The Western philosophical tradition has desiccated to the point where the public discussion of the eternal questions is dominated by philistines and dilettantes. One class is not only ignorant of philosophy but proudly dismisses it as “bulls**t”, “a waste of time”, and/or “a bunch of people’s subjective opinions”. The other class has a passing acquaintance with Western philosophy but possesses neither the discipline or the energy to make a respectable hobby of it. Dilettantes (like, alas, Your Humble Blogger) may at least know enough philosophy to know they don’t know enough; the philistines, having characterized philosophy as “bulls**t”, are not thereby restrained from inflicting their bulls**t on everyone else and expecting it to be taken as fact.
However, so far as it’s true that a culture’s morality is a social construct, the society ordinarily constructs it in an organic manner which facilitates community survival in its environmental and technological context. Secular morality, by contrast, is an arbitrary, artificial construct, foisted on the community via mass manipulation. The only apparent consistency in secular morality is a dogmatic abhorrence of human differences. In practice, however, there are marked inconsistencies, as both artificial distinctions (e.g., race) and intrinsic distinctions (e.g., sex) are arbitrarily cast aside for one policy purpose, only to be reintroduced and concretized for another.
Science, all but worshipped by many irreligious, nevertheless isn’t trusted to speak to the question. The scientific method is praised as the source of all real knowledge when it reaches one result, damned as a product of class bias when it reaches another, and actively subverted to produce a third. Various concepts are enthusiastically embraced or unceremoniously abandoned as its precepts require; for example, essentialism (genes determine behavior) is dogmatized by gay liberation, anathematized by transgenderism, and alternately assumed and denied by third-wave feminism depending on the moment. In this context, social constructionism as a sociological concept has been distorted to become a pretext for engineering social change through language; its original purpose — explaining social change as adaptation to environment — is lost.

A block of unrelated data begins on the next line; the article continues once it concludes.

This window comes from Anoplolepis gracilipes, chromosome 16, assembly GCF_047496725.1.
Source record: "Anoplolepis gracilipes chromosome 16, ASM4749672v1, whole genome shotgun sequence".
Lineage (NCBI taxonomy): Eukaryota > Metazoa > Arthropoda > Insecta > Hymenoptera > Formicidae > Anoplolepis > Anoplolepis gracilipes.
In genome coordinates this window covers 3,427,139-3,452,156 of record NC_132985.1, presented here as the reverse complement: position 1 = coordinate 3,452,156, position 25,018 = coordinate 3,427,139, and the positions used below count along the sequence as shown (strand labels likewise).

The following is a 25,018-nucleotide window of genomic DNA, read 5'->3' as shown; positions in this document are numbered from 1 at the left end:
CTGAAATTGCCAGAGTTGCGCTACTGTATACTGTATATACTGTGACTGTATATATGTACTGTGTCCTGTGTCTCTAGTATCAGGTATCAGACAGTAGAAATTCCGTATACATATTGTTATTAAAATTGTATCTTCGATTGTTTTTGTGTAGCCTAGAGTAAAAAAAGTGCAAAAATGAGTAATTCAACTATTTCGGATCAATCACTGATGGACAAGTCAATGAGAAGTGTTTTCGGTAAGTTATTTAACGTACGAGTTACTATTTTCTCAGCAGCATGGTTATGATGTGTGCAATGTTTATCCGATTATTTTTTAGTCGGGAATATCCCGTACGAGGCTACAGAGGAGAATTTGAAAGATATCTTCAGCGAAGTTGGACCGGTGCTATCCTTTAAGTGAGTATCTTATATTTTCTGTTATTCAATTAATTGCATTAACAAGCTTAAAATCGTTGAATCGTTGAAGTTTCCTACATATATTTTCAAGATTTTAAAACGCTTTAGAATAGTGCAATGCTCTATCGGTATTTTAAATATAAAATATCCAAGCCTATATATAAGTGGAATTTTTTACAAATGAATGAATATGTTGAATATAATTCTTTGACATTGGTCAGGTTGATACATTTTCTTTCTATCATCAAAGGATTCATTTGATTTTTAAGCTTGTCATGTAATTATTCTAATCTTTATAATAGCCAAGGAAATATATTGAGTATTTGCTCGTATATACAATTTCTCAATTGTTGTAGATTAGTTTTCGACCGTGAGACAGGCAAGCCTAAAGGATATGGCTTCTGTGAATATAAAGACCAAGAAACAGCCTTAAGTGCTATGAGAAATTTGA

The ideological label under which secular morality is most often marketed, progressivism, entails an equivocation of simple forward motion — advancement — with a value judgment. What advances, it assumes, by necessity improves. However, such an equivocation is often propounded in the face of the secular moralist’s own complaints about environmental devastation, economic inequities, and social fragmentation, which are often produced or aggravated by the very technological and cultural innovations he depends upon for his association of progress with improvement. This confirmation bias, when combined with the secular moralist’s inability to question his assumptions, shows up as faith in an “historical inevitability of progress” when in fact our culture may be on its way to a cascade failure. Cultures have failed before.
Secular morality, in sum, is merely a Mulligan stew of precepts and imperatives mashed together without an overarching, coherent ethical theory to make sense of them; it is the acme of results-first-premisses-to-follow thinking. Far from being liberal, it’s becoming illiberal even in its libertinism. It can’t provide consistent arguments as to why its preferred policies should lead to equality or human flourishing. It can’t articulate a theory of the human being that gives coherence to the human rights it proclaims. It can’t even celebrate cultural diversity in one human sphere of activity without demanding pan-cultural uniformity in another.
Secular morality, I submit, is foolish precisely because it seeks to oppose religious morality without first understanding what either religion or morality is. It’s like a bridge designed by people who have never bothered to learn the principles of structural engineering, or an airplane built by people who dismiss aerodynamics as “ineffable twaddle”.
It’s a house built on sand (Matthew 7:26-27). And when it falls, it will most likely take us all down with it.